Binh Danh: In the Eclipse of Angkor
November 7, 2010–January 30, 2011
Binh Danh, Iridescence of life #14, 2008, chlorophyll print on nasturtium, Papilio Rumanzovia butterfly specimen, and resin, 12 x 10 in., Courtesy of the artist and the Eleanor D. Wilson Museum at Hollins University, © 2008 Binh Danh More images Transitional Divinities Young Ghost
In the Eclipse of Angkor presents new work by Binh Danh, including chlorophyll prints, found butterfly specimens, and Daguerreotypes. Danh has emerged as an artist of national and international importance with work that investigates his Vietnamese American heritage and the collective memory of war, specifically in Vietnam and Cambodia. Danh states that he uses his photographs, appropriating and transforming archival images, as a method of fabricating memories. His family rarely discussed the Vietnam War while he was growing up, and he has very few personal memories of that time because he was only two years old when they left in 1979. He went back to Vietnam for the first time in 1999 and now visits the region regularly. Danh’s work reconstructs memory and history, both personal and collective, and his methods and materials comment on the fragility and elusive nature of both.
This exhibition focuses on Danh’s recent works, which document and interpret the genocide that took place in Cambodia from 1975 to 1979. This body of work stemmed from a trip in 2008 to the Tuol Sleng Genocide Museum, Phnom Penh, Cambodia; Choeung Ek, the site of the Killing Fields of the Khmer Rouge; and Angkor Wat, Cambodia’s famous Khmer temple.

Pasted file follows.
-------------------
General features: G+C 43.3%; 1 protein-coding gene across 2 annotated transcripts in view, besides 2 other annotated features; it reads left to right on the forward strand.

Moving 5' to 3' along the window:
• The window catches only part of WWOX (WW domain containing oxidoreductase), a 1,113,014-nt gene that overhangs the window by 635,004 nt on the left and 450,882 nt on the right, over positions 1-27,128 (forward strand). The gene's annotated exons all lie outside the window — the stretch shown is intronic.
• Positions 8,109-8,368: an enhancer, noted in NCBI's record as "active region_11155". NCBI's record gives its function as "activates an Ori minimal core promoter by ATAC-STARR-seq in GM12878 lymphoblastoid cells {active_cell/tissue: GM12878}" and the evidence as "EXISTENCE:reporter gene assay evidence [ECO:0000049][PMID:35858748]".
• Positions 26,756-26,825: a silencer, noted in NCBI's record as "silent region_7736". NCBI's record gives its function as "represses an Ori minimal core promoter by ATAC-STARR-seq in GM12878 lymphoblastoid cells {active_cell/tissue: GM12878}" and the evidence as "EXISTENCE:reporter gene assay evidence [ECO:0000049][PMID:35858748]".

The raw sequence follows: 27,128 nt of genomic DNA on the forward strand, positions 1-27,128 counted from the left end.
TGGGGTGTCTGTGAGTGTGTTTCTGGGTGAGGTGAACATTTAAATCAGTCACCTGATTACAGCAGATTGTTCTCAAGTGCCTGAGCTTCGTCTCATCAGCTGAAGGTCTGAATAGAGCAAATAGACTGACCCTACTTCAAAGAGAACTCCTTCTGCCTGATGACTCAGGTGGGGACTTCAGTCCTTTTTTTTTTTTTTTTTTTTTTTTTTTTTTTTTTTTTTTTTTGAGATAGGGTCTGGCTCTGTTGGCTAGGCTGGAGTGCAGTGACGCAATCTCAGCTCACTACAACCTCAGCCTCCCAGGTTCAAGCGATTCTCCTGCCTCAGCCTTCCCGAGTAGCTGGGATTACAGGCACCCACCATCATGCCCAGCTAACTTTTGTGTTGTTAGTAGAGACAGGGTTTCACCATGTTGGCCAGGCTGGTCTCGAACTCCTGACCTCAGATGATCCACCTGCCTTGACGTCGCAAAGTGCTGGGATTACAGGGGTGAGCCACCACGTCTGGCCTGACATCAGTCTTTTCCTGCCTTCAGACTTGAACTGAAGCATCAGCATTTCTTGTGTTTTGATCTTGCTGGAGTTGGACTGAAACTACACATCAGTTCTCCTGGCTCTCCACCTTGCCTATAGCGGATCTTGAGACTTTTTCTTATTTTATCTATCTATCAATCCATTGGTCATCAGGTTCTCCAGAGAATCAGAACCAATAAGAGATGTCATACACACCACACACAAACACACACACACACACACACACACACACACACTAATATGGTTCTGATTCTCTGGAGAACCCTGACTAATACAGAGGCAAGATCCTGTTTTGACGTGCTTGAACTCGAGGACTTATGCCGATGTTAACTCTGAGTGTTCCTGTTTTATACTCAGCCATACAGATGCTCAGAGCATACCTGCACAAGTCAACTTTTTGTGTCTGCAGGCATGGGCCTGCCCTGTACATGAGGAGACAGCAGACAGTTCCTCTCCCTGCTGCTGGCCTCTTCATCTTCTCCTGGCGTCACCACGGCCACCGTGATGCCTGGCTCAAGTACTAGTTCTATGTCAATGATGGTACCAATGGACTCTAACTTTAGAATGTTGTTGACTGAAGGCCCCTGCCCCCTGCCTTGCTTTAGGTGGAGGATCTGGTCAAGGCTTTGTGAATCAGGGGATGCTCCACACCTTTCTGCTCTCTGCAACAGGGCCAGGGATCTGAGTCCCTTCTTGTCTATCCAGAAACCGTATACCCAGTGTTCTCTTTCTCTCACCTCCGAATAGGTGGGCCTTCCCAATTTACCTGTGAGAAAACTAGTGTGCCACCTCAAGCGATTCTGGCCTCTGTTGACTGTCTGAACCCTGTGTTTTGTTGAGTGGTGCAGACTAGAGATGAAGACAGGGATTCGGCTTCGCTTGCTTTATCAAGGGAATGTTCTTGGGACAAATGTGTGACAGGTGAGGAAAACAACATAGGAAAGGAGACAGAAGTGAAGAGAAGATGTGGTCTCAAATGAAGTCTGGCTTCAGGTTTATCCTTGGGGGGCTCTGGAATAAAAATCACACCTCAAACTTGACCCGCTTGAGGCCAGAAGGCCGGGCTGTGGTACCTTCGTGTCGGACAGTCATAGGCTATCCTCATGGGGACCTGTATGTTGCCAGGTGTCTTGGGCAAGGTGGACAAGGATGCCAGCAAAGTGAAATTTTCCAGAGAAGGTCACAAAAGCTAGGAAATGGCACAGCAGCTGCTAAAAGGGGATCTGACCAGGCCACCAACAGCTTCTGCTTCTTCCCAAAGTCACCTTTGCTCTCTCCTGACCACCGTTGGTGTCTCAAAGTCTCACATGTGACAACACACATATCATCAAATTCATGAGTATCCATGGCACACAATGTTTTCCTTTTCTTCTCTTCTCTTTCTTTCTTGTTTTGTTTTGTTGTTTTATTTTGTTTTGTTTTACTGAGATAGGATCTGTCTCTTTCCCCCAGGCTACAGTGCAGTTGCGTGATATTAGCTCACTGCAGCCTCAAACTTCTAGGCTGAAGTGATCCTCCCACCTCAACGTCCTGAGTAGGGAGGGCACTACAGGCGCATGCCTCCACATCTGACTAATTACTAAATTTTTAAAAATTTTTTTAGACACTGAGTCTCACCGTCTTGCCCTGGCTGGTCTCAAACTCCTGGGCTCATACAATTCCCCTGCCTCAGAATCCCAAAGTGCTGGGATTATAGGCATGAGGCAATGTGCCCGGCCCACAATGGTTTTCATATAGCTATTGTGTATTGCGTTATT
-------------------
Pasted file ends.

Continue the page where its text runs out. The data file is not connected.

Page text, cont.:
To create his unique “chlorophyll prints,” Danh starts by selecting a suitable leaf, then places the leaf on a felt-covered board and rests a photographic negative directly on the leaf. The negative is chosen from Danh’s collection of archival images that he has saved from magazines and other sources. Danh then places a sheet of glass over the leaf and exposes the leaf and negative to sunlight for a variable period of time—sometimes a week, sometimes several days—and lets the photosynthesis process of the sun and the leaf create the images. His most recent work uses the Daguerreotype process, the early 19th-century photographic process that also produces a single print that cannot be duplicated.
Binh Danh: In the Eclipse of Angkor is part of the Museum’s ongoing commitment to present work by internationally recognized contemporary artists and to highlight the variety and historical depth of art and artists from diverse cultures and regions represented in the Museum’s permanent collection.
Organized by the Eleanor D. Wilson Museum at Hollins University. The exhibition and accompanying publication were made possible by the Frances Niederer Artist-in-Residence Fund, Hollins University. In Raleigh support is provided by the North Carolina Museum of Art Friends of Photography. This exhibition is also made possible, in part, by the North Carolina Department of Cultural Resources and the North Carolina Museum of Art Foundation, Inc.